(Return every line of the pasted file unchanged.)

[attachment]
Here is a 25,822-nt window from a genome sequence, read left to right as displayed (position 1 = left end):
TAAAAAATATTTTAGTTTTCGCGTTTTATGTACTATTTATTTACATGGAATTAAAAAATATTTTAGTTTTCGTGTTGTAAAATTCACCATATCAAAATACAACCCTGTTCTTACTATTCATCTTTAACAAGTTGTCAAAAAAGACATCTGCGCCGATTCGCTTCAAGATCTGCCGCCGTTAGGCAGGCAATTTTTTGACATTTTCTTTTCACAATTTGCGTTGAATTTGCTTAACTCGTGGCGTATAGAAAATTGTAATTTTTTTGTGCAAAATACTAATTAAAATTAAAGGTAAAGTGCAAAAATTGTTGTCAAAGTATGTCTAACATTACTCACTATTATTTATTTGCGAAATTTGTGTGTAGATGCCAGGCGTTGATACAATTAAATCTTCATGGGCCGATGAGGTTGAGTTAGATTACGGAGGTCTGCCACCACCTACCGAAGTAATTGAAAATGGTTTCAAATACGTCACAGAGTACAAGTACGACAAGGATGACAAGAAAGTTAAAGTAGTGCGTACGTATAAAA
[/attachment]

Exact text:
Here is a 25,822-nt window from a genome sequence, read left to right as displayed (position 1 = left end):
TAAAAAATATTTTAGTTTTCGCGTTTTATGTACTATTTATTTACATGGAATTAAAAAATATTTTAGTTTTCGTGTTGTAAAATTCACCATATCAAAATACAACCCTGTTCTTACTATTCATCTTTAACAAGTTGTCAAAAAAGACATCTGCGCCGATTCGCTTCAAGATCTGCCGCCGTTAGGCAGGCAATTTTTTGACATTTTCTTTTCACAATTTGCGTTGAATTTGCTTAACTCGTGGCGTATAGAAAATTGTAATTTTTTTGTGCAAAATACTAATTAAAATTAAAGGTAAAGTGCAAAAATTGTTGTCAAAGTATGTCTAACATTACTCACTATTATTTATTTGCGAAATTTGTGTGTAGATGCCAGGCGTTGATACAATTAAATCTTCATGGGCCGATGAGGTTGAGTTAGATTACGGAGGTCTGCCACCACCTACCGAAGTAATTGAAAATGGTTTCAAATACGTCACAGAGTACAAGTACGACAAGGATGACAAGAAAGTTAAAGTAGTGCGTACGTATAAAA